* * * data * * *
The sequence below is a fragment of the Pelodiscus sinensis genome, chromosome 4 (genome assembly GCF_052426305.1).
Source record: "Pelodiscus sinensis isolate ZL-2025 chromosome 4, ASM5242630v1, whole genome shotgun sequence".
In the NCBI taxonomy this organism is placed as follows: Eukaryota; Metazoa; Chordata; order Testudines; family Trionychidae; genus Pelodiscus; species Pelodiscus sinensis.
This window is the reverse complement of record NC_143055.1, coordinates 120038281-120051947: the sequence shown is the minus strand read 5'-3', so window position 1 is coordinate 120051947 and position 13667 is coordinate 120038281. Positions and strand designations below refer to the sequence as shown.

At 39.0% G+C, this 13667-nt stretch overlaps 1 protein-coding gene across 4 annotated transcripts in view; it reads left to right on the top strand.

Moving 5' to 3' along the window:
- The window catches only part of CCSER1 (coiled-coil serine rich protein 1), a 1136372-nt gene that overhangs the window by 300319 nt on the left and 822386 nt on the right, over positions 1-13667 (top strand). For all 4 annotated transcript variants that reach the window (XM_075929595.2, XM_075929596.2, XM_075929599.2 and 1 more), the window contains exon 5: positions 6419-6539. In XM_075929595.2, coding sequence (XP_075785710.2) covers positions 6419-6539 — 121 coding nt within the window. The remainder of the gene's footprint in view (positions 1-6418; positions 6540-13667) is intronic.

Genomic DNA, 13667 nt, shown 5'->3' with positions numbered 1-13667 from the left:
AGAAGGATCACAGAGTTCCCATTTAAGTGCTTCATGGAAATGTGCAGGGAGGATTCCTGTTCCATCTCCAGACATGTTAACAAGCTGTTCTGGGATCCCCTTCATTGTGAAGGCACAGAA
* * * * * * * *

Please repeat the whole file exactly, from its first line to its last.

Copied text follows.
The sequence below is a fragment of the Pelodiscus sinensis genome, chromosome 4 (genome assembly GCF_052426305.1).
Source record: "Pelodiscus sinensis isolate ZL-2025 chromosome 4, ASM5242630v1, whole genome shotgun sequence".
In the NCBI taxonomy this organism is placed as follows: Eukaryota; Metazoa; Chordata; order Testudines; family Trionychidae; genus Pelodiscus; species Pelodiscus sinensis.
This window is the reverse complement of record NC_143055.1, coordinates 120038281-120051947: the sequence shown is the minus strand read 5'-3', so window position 1 is coordinate 120051947 and position 13667 is coordinate 120038281. Positions and strand designations below refer to the sequence as shown.

At 39.0% G+C, this 13667-nt stretch overlaps 1 protein-coding gene across 4 annotated transcripts in view; it reads left to right on the top strand.

Moving 5' to 3' along the window:
- The window catches only part of CCSER1 (coiled-coil serine rich protein 1), a 1136372-nt gene that overhangs the window by 300319 nt on the left and 822386 nt on the right, over positions 1-13667 (top strand). For all 4 annotated transcript variants that reach the window (XM_075929595.2, XM_075929596.2, XM_075929599.2 and 1 more), the window contains exon 5: positions 6419-6539. In XM_075929595.2, coding sequence (XP_075785710.2) covers positions 6419-6539 — 121 coding nt within the window. The remainder of the gene's footprint in view (positions 1-6418; positions 6540-13667) is intronic.

Genomic DNA, 13667 nt, shown 5'->3' with positions numbered 1-13667 from the left:
AGAAGGATCACAGAGTTCCCATTTAAGTGCTTCATGGAAATGTGCAGGGAGGATTCCTGTTCCATCTCCAGACATGTTAACAAGCTGTTCTGGGATCCCCTTCATTGTGAAGGCACAGAA